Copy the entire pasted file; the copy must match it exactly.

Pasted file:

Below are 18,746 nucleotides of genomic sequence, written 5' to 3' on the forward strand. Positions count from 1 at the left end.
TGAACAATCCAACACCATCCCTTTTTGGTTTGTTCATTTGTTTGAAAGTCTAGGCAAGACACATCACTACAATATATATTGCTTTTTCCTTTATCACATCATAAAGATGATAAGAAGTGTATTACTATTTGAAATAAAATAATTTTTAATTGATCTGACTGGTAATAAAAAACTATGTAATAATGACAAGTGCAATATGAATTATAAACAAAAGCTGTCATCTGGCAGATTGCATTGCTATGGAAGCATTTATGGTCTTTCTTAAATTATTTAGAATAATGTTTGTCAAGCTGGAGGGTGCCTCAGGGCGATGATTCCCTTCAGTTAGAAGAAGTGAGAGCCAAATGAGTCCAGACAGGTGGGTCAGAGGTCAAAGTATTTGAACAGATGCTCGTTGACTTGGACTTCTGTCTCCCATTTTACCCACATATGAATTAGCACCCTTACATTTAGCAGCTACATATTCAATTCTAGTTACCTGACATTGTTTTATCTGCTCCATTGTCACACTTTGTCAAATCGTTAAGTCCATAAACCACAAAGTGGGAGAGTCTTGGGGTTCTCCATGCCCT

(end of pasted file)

Below are 18,746 nucleotides of genomic sequence, written 5' to 3' on the forward strand. Positions count from 1 at the left end.
TGAACAATCCAACACCATCCCTTTTTGGTTTGTTCATTTGTTTGAAAGTCTAGGCAAGACACATCACTACAATATATATTGCTTTTTCCTTTATCACATCATAAAGATGATAAGAAGTGTATTACTATTTGAAATAAAATAATTTTTAATTGATCTGACTGGTAATAAAAAACTATGTAATAATGACAAGTGCAATATGAATTATAAACAAAAGCTGTCATCTGGCAGATTGCATTGCTATGGAAGCATTTATGGTCTTTCTTAAATTATTTAGAATAATGTTTGTCAAGCTGGAGGGTGCCTCAGGGCGATGATTCCCTTCAGTTAGAAGAAGTGAGAGCCAAATGAGTCCAGACAGGTGGGTCAGAGGTCAAAGTATTTGAACAGATGCTCGTTGACTTGGACTTCTGTCTCCCATTTTACCCACATATGAATTAGCACCCTTACATTTAGCAGCTACATATTCAATTCTAGTTACCTGACATTGTTTTATCTGCTCCATTGTCACACTTTGTCAAATCGTTAAGTCCATAAACCACAAAGTGGGAGAGTCTTGGGGTTCTCCATGCCCT